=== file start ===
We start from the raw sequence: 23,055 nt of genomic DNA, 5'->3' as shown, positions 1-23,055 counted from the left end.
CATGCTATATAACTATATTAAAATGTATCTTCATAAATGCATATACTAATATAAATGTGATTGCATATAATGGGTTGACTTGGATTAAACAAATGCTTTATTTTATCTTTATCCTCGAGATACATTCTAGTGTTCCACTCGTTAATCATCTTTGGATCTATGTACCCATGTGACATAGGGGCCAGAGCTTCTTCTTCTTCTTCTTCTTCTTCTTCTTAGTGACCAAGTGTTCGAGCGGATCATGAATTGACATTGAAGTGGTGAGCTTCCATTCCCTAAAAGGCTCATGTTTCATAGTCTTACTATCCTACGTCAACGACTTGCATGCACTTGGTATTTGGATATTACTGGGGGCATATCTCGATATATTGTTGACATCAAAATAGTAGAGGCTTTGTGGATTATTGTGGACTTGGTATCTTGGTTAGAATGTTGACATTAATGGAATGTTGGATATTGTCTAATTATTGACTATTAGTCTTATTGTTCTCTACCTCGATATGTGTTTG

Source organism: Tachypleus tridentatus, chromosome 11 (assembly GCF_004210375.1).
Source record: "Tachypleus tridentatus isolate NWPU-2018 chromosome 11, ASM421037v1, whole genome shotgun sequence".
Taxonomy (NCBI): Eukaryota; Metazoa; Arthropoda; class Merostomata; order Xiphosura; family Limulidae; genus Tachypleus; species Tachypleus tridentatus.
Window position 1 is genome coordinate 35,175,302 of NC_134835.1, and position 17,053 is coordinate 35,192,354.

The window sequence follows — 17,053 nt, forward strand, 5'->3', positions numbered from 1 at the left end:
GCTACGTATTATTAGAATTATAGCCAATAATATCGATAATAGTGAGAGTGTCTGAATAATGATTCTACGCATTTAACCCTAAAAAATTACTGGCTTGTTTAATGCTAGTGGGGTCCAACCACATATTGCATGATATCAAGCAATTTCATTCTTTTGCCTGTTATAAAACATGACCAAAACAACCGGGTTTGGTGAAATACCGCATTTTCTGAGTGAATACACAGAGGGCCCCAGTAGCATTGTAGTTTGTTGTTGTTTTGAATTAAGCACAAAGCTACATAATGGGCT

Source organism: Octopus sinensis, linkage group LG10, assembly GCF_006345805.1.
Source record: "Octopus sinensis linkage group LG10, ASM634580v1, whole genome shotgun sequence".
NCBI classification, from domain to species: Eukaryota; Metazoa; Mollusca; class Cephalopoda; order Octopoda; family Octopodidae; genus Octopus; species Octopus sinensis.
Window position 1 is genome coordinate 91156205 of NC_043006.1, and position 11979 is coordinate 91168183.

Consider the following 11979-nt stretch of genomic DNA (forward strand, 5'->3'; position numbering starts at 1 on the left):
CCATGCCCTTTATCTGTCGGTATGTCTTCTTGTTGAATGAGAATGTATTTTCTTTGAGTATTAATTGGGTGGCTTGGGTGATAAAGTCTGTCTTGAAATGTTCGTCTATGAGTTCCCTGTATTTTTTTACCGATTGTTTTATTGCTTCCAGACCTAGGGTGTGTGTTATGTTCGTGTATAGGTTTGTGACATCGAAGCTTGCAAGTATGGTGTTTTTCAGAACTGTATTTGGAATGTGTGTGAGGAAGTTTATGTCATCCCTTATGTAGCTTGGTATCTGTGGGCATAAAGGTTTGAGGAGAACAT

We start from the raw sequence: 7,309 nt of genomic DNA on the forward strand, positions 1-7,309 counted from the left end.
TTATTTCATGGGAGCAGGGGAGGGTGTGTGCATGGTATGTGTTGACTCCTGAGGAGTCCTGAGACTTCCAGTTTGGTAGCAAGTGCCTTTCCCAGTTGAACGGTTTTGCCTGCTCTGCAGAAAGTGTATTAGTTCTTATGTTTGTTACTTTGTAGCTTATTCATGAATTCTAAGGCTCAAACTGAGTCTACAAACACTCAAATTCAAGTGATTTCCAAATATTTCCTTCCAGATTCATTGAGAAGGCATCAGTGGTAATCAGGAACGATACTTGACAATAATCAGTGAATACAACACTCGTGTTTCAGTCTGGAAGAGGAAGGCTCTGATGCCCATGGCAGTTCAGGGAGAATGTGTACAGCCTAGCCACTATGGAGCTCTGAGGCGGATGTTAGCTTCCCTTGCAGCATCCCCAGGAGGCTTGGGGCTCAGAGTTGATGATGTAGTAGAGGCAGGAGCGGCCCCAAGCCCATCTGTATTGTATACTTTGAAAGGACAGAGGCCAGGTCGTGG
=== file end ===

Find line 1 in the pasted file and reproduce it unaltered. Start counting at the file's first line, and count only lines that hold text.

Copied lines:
We start from the raw sequence: 23,055 nt of genomic DNA, 5'->3' as shown, positions 1-23,055 counted from the left end.